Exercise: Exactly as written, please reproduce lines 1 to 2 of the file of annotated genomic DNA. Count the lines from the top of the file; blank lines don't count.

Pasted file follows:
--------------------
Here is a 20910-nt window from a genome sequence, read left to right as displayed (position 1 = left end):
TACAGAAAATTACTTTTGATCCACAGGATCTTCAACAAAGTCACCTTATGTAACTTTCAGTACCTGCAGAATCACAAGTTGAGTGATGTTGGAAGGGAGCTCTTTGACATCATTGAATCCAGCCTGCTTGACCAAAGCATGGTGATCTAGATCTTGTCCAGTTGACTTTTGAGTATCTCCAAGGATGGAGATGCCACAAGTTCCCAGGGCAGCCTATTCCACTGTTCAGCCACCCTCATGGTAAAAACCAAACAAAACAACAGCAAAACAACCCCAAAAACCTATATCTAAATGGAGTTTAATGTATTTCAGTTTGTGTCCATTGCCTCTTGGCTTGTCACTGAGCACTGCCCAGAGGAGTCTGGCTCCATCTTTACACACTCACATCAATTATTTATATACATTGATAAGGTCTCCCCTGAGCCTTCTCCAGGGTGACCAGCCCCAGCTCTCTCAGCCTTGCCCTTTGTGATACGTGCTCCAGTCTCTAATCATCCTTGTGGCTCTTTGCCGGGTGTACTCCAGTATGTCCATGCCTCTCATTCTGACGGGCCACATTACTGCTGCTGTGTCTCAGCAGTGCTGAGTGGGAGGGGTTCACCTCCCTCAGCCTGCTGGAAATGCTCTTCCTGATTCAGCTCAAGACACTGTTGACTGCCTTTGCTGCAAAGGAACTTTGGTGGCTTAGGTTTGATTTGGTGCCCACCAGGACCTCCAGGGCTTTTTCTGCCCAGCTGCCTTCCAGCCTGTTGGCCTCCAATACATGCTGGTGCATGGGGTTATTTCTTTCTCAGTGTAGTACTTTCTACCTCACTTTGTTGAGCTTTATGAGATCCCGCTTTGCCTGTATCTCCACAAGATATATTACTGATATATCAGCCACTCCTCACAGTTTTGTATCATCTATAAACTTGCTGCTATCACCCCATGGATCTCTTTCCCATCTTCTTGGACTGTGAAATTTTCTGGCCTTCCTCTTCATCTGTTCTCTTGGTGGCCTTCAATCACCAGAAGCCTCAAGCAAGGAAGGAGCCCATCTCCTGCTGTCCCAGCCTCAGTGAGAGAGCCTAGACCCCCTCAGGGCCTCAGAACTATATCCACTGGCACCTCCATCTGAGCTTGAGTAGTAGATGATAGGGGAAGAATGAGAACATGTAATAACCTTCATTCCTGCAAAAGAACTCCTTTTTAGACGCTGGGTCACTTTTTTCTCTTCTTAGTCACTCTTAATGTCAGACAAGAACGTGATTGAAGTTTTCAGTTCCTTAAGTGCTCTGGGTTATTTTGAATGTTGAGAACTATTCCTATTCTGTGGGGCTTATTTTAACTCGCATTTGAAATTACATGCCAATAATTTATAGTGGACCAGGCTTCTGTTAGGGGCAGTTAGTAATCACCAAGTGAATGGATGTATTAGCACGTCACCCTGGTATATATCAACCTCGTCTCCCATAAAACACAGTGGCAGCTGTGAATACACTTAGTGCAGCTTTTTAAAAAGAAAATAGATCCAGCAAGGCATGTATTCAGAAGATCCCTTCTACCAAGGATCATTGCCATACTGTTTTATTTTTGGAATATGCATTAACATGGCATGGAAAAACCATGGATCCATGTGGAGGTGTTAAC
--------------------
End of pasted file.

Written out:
Here is a 20910-nt window from a genome sequence, read left to right as displayed (position 1 = left end):
TACAGAAAATTACTTTTGATCCACAGGATCTTCAACAAAGTCACCTTATGTAACTTTCAGTACCTGCAGAATCACAAGTTGAGTGATGTTGGAAGGGAGCTCTTTGACATCATTGAATCCAGCCTGCTTGACCAAAGCATGGTGATCTAGATCTTGTCCAGTTGACTTTTGAGTATCTCCAAGGATGGAGATGCCACAAGTTCCCAGGGCAGCCTATTCCACTGTTCAGCCACCCTCATGGTAAAAACCAAACAAAACAACAGCAAAACAACCCCAAAAACCTATATCTAAATGGAGTTTAATGTATTTCAGTTTGTGTCCATTGCCTCTTGGCTTGTCACTGAGCACTGCCCAGAGGAGTCTGGCTCCATCTTTACACACTCACATCAATTATTTATATACATTGATAAGGTCTCCCCTGAGCCTTCTCCAGGGTGACCAGCCCCAGCTCTCTCAGCCTTGCCCTTTGTGATACGTGCTCCAGTCTCTAATCATCCTTGTGGCTCTTTGCCGGGTGTACTCCAGTATGTCCATGCCTCTCATTCTGACGGGCCACATTACTGCTGCTGTGTCTCAGCAGTGCTGAGTGGGAGGGGTTCACCTCCCTCAGCCTGCTGGAAATGCTCTTCCTGATTCAGCTCAAGACACTGTTGACTGCCTTTGCTGCAAAGGAACTTTGGTGGCTTAGGTTTGATTTGGTGCCCACCAGGACCTCCAGGGCTTTTTCTGCCCAGCTGCCTTCCAGCCTGTTGGCCTCCAATACATGCTGGTGCATGGGGTTATTTCTTTCTCAGTGTAGTACTTTCTACCTCACTTTGTTGAGCTTTATGAGATCCCGCTTTGCCTGTATCTCCACAAGATATATTACTGATATATCAGCCACTCCTCACAGTTTTGTATCATCTATAAACTTGCTGCTATCACCCCATGGATCTCTTTCCCATCTTCTTGGACTGTGAAATTTTCTGGCCTTCCTCTTCATCTGTTCTCTTGGTGGCCTTCAATCACCAGAAGCCTCAAGCAAGGAAGGAGCCCATCTCCTGCTGTCCCAGCCTCAGTGAGAGAGCCTAGACCCCCTCAGGGCCTCAGAACTATATCCACTGGCACCTCCATCTGAGCTTGAGTAGTAGATGATAGGGGAAGAATGAGAACATGTAATAACCTTCATTCCTGCAAAAGAACTCCTTTTTAGACGCTGGGTCACTTTTTTCTCTTCTTAGTCACTCTTAATGTCAGACAAGAACGTGATTGAAGTTTTCAGTTCCTTAAGTGCTCTGGGTTATTTTGAATGTTGAGAACTATTCCTATTCTGTGGGGCTTATTTTAACTCGCATTTGAAATTACATGCCAATAATTTATAGTGGACCAGGCTTCTGTTAGGGGCAGTTAGTAATCACCAAGTGAATGGATGTATTAGCACGTCACCCTGGTATATATCAACCTCGTCTCCCATAAAACACAGTGGCAGCTGTGAATACACTTAGTGCAGCTTTTTAAAAAGAAAATAGATCCAGCAAGGCATGTATTCAGAAGATCCCTTCTACCAAGGATCATTGCCATACTGTTTTATTTTTGGAATATGCATTAACATGGCATGGAAAAACCATGGATCCATGTGGAGGTGTTAAC